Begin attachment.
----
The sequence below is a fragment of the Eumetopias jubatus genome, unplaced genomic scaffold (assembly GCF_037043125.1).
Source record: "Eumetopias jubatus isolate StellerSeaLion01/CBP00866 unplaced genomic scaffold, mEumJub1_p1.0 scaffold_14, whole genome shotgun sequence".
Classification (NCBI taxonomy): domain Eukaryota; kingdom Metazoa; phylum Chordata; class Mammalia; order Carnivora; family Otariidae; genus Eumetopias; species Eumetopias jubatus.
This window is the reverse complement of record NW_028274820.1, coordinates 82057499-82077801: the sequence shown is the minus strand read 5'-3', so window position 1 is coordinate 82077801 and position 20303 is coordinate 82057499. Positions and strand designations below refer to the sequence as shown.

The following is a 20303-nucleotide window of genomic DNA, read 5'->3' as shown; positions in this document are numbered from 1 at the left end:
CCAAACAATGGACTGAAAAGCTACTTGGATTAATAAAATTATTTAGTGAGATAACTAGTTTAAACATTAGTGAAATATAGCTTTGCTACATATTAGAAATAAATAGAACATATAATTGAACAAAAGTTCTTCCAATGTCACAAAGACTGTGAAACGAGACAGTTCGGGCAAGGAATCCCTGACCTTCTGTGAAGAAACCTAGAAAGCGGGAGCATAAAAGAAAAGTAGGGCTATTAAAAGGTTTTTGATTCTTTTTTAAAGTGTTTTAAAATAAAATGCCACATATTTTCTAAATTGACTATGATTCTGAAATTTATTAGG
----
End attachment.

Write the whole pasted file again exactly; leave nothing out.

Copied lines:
The sequence below is a fragment of the Eumetopias jubatus genome, unplaced genomic scaffold (assembly GCF_037043125.1).
Source record: "Eumetopias jubatus isolate StellerSeaLion01/CBP00866 unplaced genomic scaffold, mEumJub1_p1.0 scaffold_14, whole genome shotgun sequence".
Classification (NCBI taxonomy): domain Eukaryota; kingdom Metazoa; phylum Chordata; class Mammalia; order Carnivora; family Otariidae; genus Eumetopias; species Eumetopias jubatus.
This window is the reverse complement of record NW_028274820.1, coordinates 82057499-82077801: the sequence shown is the minus strand read 5'-3', so window position 1 is coordinate 82077801 and position 20303 is coordinate 82057499. Positions and strand designations below refer to the sequence as shown.

The following is a 20303-nucleotide window of genomic DNA, read 5'->3' as shown; positions in this document are numbered from 1 at the left end:
CCAAACAATGGACTGAAAAGCTACTTGGATTAATAAAATTATTTAGTGAGATAACTAGTTTAAACATTAGTGAAATATAGCTTTGCTACATATTAGAAATAAATAGAACATATAATTGAACAAAAGTTCTTCCAATGTCACAAAGACTGTGAAACGAGACAGTTCGGGCAAGGAATCCCTGACCTTCTGTGAAGAAACCTAGAAAGCGGGAGCATAAAAGAAAAGTAGGGCTATTAAAAGGTTTTTGATTCTTTTTTAAAGTGTTTTAAAATAAAATGCCACATATTTTCTAAATTGACTATGATTCTGAAATTTATTAGG